Attraction is about more than just how someone looks, and applies to friends and potential customers just as it applies to romance.
There are things that make you smile or feel butterflies that have nothing to do with someone’s physical appearance, and just the same there are small things that can really turn you off. I know that my heart melts when I see a person interacting with their dog, because it really shows you the kindness of their character.
Conversely, a guy who is rude to wait staff on a first date can be dismissed for his disrespectful attitude. Most of attraction, romantic or platonic, is based on behavioral patterns.
These are the top 7 ugliest habits that make you undesirable to others as a friend, business acquaintance , or romantic partner.
These Nasty Habits Make You Less Attractive, and Here’s How to Avoid Them
Behaving rudely towards others
For very obvious reasons, behaving rudely or snidely towards other people can be a real turn-off. Nobody is in a happy, chatty mood all the time, but it never hurts to engage people in polite conversation for a few minutes. If you act kindly towards people you come across, you’ll establish a positive reputation and open doors for yourself socially, professionally, and romantically. Even a simple smile and a “How are you doing?” goes a long way.
Making everything into a competition
We’ve all known that person who obsessively competes with everyone, always needing to one-up you regardless of what it. That person is really annoying. There’s a time and place for competition, and social interactions are not it.
I once went to the beach with a group of friends, and one of the guys that my buddy brought along spent the entire day trying to one-up everyone in conversation. I started talking about a girlfriend of mine who is really into doing hula-hoop tricks, something that has become really popular among young women at music festivals. He clearly knew nothing about it, but claimed to own a $300 light-up hoop and to be an avid hula hoop dancer. It was really embarrassing for him, because everyone there saw it as a desperate attempt to gain approval and seem superior. If he had just been honest and sincerely interested in listening to me tell about it, he could have saved face. Other than his competitive push, he was a genuinely interesting guy and could’ve easily won my attention had he been himself.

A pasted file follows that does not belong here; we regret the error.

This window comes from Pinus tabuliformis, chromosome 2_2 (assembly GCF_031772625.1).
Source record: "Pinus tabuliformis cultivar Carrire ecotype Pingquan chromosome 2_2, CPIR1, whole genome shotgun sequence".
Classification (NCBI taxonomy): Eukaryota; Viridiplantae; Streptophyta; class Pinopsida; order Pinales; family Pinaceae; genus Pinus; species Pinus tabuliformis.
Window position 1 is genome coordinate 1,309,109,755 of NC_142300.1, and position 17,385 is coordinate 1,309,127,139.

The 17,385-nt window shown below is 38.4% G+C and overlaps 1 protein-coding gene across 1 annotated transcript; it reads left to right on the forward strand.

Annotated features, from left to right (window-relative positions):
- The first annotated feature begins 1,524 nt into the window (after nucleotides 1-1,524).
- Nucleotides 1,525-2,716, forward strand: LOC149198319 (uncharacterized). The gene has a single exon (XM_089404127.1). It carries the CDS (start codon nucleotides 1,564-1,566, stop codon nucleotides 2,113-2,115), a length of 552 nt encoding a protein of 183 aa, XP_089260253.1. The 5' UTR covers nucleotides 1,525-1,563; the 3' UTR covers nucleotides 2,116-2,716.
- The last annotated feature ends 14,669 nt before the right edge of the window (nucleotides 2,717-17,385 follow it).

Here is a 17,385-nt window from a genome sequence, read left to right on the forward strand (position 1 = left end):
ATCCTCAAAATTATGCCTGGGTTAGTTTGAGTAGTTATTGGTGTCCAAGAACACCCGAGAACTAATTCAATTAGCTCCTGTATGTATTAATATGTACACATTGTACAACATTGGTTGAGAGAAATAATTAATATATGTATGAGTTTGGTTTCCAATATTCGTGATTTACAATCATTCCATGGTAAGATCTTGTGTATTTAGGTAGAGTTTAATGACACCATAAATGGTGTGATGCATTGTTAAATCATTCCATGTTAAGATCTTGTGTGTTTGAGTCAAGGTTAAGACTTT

So remember: save your competitive nature for sports, work bonuses, the classroom, and family game night (it is totally appropriate to want to whoop your sister’s butt at Monopoly).
Constantly complaining and doing nothing to solve the problem
It’s no secret that hearing others’ complaints can be irritating and really change your opinion of that person. When I hear people loudly complaining in public, all I can do is wonder why they aren’t spending their time seeking a solution to the problem rather than lobbing their negative comments towards anyone who will listen.
In fact, one of the qualities I find most attractive about some of my favorite people is their solution-oriented thinking. Whenever I have a problem, whether it involves school, career decisions, or my social life, my parents have always been the first two people to want to help me come up with a solution rather than just echo my complaints about the situation. Their solution-oriented philosophy is one of the traits I admire most about them as parents and business people.
Acting like you’re better than everyone else
The best leaders I’ve known in my life, from professors to coaches to employers, have all been exceptionally humble people. An attitude of superiority really rubs people the wrong way and makes them less likely to want to associate with you.
Try to keep in mind that every person you come across has strengths and weaknesses, and has had a unique life experience that you likely know little about. Perhaps they’ve faced challenges you couldn’t imagine overcoming yourself.
Interrupting others while they’re speaking
It goes without saying that being interrupted while you’re speaking is one of the most frustrating situations. Instead of respecting your right to speak your piece, somebody has cut you off, implying that their thought is more important than yours. If you know how this feels, you understand why it’s a huge turn-off to other people when you interrupt them. Practice patience when talking to people and wait for them to complete their thought before responding. You should also avoid interjecting yourself into conversations between other people where your participation is unwelcome.
Being a poor listener
When you’re inattentive and dismissive of what others are saying to you, you’re essentially telling them that you don’t care enough about what they have to say to listen to them complete a thought or express a concern. This can obviously lead to hurt feelings, miscommunication, and arguments.
It’s important to show others that you are engaged in what they’re saying. Ask clarification questions, maintain eye contact, and offer comments when appropriate. People really appreciate someone who can listen to them express themselves without judgment or interruption.
Creating problems for the sake of creating problems
Plenty of people stir up drama when seeking attention from others, but inevitably just put themselves in unpleasant social situations. This is a pretty obvious one– nobody likes dealing with totally preventable conflict. Avoid gossip and escalating minor inconveniences into problems involving lots of people.
Don’t do those things!
To charm and influence the people in your life, whether it’s your boss or your significant other, simply avoid those 7 nasty habits and focus on treating everyone with an attitude of kindness, patience, and respect.